VDMC may close Dayton Clinic
The Dayton Clinic, operated by Van Diest Medical Center, could soon be closing its doors as hospital officials projected an annual loss of more than $70,000 for the clinic opened in July.
The VDMC Board of Trustees discussed the matter Tuesday night in its regular session and heard comments from two Dayton officials.
Dayton Mayor Richard Travis and Councilwoman Beth Wickwire both offered their support for the community-based clinic.
“We have so appreciated the Van Diest Medical Center in Dayton, but we recently learned that Van Diest in general is experiencing some financial difficulties as well as the clinic,” said Wickwire.
“We’re here to support the clinic and offer any assistance we can both for the clinic and the medical center,” she said.
Wickwire told the board of trustees that she also was familiar with budgets, but added that if a funding source is lost, then future proceeds can’t be expected.
“The Dayton Clinic has not even been open for a year,” she said. “We’ve seen some real growth and some good things there. I just want you to know that the city of Dayton is ready to further assist with that.”
Wickwire suggested that the city would be willing to help market the clinic and VDMC in the community and surrounding area.
Travis said he learned about the possible board action only recently. He also pledged the city of Dayton’s support to the clinic.
“In the short time that we have known about this, we’ve managed to get the community group together and brainstorm how we can help not only the clinic but the hospital,” he said.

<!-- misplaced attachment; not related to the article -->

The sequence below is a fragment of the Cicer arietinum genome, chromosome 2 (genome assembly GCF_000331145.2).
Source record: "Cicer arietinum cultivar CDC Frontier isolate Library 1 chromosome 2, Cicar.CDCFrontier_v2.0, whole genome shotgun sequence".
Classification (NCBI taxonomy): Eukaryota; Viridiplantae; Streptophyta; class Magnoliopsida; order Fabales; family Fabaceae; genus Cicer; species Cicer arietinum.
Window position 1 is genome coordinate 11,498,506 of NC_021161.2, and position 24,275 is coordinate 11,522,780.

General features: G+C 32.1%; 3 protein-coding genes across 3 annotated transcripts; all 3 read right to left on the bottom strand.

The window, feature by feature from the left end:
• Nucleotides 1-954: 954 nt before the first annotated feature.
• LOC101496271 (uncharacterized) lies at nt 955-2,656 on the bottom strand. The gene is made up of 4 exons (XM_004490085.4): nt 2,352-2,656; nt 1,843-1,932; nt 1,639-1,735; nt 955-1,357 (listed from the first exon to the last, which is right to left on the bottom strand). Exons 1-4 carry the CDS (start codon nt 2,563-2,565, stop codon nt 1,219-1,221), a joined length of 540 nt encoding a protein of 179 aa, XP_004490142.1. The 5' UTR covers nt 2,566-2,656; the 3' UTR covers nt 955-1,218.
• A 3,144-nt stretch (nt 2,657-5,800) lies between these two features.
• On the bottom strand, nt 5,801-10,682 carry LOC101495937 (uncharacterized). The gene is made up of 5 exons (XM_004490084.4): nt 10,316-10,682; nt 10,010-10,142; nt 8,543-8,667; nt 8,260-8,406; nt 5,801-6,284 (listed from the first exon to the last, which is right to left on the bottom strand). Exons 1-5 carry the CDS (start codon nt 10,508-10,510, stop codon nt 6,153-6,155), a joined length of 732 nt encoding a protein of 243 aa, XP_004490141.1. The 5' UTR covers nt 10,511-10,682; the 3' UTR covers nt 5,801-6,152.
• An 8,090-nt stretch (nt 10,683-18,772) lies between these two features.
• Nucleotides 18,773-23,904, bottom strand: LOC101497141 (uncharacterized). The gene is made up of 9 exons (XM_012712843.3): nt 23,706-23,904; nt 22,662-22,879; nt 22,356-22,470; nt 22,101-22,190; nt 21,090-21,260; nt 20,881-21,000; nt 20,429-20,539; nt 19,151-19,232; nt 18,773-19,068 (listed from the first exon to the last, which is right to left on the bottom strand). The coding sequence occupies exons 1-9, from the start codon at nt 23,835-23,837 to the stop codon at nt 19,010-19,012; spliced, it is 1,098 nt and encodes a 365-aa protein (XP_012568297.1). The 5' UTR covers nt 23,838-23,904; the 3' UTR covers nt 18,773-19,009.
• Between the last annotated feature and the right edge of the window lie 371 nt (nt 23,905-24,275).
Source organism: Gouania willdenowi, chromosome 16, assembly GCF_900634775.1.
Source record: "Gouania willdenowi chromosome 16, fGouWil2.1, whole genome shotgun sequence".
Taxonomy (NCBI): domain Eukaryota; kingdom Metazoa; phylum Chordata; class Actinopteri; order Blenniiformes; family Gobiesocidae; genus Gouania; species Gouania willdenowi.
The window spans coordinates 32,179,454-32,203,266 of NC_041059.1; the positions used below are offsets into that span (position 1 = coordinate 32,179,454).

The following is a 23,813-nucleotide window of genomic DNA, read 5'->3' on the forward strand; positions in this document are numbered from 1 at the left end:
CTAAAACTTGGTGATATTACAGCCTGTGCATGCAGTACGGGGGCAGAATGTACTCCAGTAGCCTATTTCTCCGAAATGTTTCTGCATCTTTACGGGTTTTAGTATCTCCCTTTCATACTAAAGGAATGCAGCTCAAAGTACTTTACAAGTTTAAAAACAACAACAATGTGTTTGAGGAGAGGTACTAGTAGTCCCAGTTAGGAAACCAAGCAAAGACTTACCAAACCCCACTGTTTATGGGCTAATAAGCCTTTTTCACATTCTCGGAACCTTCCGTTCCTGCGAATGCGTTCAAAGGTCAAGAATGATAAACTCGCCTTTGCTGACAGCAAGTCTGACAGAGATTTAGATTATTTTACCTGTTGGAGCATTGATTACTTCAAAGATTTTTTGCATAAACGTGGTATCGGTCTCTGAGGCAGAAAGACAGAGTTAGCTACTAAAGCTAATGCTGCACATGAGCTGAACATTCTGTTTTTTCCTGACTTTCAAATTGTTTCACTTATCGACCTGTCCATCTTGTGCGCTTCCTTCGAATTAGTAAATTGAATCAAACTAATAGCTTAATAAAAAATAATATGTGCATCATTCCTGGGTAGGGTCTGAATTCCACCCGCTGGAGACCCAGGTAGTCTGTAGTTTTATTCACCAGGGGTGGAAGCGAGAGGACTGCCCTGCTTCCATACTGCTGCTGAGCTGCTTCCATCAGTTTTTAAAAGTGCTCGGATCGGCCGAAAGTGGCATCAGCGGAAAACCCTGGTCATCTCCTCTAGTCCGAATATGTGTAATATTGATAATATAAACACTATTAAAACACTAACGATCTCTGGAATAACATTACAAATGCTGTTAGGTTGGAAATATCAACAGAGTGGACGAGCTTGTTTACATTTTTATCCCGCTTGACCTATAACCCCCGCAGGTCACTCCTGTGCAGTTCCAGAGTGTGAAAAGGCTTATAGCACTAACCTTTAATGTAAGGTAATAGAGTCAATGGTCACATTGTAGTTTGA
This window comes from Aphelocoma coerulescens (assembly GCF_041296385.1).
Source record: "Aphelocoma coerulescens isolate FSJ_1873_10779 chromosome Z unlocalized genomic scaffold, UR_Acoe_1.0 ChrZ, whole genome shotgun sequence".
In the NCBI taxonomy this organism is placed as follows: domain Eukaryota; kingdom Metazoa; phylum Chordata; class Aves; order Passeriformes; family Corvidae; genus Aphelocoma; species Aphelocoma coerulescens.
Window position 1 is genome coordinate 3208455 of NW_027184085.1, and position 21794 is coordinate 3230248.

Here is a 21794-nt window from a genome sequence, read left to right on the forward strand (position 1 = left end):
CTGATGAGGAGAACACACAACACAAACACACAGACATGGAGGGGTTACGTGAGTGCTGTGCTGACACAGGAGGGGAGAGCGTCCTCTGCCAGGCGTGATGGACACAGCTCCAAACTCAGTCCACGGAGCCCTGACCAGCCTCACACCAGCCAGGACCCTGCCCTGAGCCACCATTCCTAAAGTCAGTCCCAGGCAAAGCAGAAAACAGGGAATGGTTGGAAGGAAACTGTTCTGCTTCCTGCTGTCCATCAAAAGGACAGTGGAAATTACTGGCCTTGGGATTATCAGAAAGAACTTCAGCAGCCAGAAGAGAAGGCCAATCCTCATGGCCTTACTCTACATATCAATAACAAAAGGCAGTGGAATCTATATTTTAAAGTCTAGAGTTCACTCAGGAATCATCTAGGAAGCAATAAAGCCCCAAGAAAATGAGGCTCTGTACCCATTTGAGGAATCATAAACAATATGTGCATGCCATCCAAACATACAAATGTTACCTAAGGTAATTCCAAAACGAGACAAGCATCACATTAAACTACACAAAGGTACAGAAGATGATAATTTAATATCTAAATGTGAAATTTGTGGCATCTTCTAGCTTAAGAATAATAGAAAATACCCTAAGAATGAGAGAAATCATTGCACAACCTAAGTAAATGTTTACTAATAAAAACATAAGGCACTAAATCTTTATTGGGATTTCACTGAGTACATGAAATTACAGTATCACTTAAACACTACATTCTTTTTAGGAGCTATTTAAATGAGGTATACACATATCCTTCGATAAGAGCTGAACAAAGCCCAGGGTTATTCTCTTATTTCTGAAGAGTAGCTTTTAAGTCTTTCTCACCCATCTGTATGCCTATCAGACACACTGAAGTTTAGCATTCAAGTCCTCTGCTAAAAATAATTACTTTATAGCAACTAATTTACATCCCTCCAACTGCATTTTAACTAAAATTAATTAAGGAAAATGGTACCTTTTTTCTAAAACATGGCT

“We want to do what we can to keep this relationship thriving,” Travis said. “I think the trends in the eight months the clinic has been open, we’ve shown some positive growth.”
Travis said that the increased clinic hours that have been implemented due to the patient flow show that “trends are going in the right direction.”
The mayor also added that proposed closing had caught the community off guard. He added that the anticipated quarterly meetings and reports with VDMC had not taken place since October.
“That was part of our contract – that we would meet quarterly,” he said. “Unfortunately, because of some transition going on here at the hospital, that didn’t happen.”
That transition has included the resignation in early January of then CEO Robert Mason. Lori Rathbun was brought in a short time later to serve as interim CEO. She has since implemented a gap mitigation plan to cut costs and generate revenue to help offset an anticipated $3 million loss for VDMC.
The heart of the matter in Dayton was not how many patients are seen at the clinic, but rather how many are coming to VDMC for o in-patient care and out patient services like radiology and specialty clinics. Rathbun said the data shows that most of the patients are going either to Fort Dodge or Ames for those services.
“Dayton is in Webster County. We currently have a very viable clinic just 7 or 8 miles away from Dayton in Stratford,” Rathbun said.
“The residents of our community are counting on that medical care that they have been receiving,” Travis said. “The comments have been overwhelmingly positive.”
Trustee Myra Maxon asked if Travis the community would be willing to help offset the projected $70,000 loss.
He said that wouldn’t be fair to the community of Dayton without knowing exactly what those numbers are going to be. Travis said the community did raise about $10,000 in start up costs to bring the clinic to Dayton.
“It was my hope that with those quarterly meetings, if there was a problem, we could rectify it before we got this point,” he said.
The board went into closed session pursuant to Iowa Code 21.5(1)(l) to discuss the matter. As of press time, the board had taken no action on closing the clinic.